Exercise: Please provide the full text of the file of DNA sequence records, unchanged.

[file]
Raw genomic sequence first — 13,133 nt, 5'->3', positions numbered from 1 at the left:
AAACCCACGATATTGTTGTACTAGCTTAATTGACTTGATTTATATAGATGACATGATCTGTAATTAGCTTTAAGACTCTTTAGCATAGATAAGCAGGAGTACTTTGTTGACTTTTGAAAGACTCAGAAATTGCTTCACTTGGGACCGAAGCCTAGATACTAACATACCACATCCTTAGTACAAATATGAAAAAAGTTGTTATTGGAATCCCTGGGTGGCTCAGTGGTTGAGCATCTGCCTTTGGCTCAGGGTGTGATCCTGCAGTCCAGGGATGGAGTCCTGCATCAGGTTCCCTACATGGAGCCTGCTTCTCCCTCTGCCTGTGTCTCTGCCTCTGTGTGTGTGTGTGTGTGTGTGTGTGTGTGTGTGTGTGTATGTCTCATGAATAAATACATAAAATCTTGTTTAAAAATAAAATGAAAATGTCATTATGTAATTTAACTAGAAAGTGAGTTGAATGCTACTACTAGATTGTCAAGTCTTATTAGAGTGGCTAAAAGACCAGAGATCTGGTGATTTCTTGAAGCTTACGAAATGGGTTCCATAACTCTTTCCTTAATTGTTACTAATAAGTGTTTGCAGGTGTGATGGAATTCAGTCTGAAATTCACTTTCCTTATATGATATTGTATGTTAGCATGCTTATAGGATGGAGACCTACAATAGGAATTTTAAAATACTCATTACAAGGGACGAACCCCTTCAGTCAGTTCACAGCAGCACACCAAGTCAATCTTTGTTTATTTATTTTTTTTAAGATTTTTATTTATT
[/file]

Raw genomic sequence first — 13,133 nt, 5'->3', positions numbered from 1 at the left:
AAACCCACGATATTGTTGTACTAGCTTAATTGACTTGATTTATATAGATGACATGATCTGTAATTAGCTTTAAGACTCTTTAGCATAGATAAGCAGGAGTACTTTGTTGACTTTTGAAAGACTCAGAAATTGCTTCACTTGGGACCGAAGCCTAGATACTAACATACCACATCCTTAGTACAAATATGAAAAAAGTTGTTATTGGAATCCCTGGGTGGCTCAGTGGTTGAGCATCTGCCTTTGGCTCAGGGTGTGATCCTGCAGTCCAGGGATGGAGTCCTGCATCAGGTTCCCTACATGGAGCCTGCTTCTCCCTCTGCCTGTGTCTCTGCCTCTGTGTGTGTGTGTGTGTGTGTGTGTGTGTGTGTGTGTGTATGTCTCATGAATAAATACATAAAATCTTGTTTAAAAATAAAATGAAAATGTCATTATGTAATTTAACTAGAAAGTGAGTTGAATGCTACTACTAGATTGTCAAGTCTTATTAGAGTGGCTAAAAGACCAGAGATCTGGTGATTTCTTGAAGCTTACGAAATGGGTTCCATAACTCTTTCCTTAATTGTTACTAATAAGTGTTTGCAGGTGTGATGGAATTCAGTCTGAAATTCACTTTCCTTATATGATATTGTATGTTAGCATGCTTATAGGATGGAGACCTACAATAGGAATTTTAAAATACTCATTACAAGGGACGAACCCCTTCAGTCAGTTCACAGCAGCACACCAAGTCAATCTTTGTTTATTTATTTTTTTTAAGATTTTTATTTATT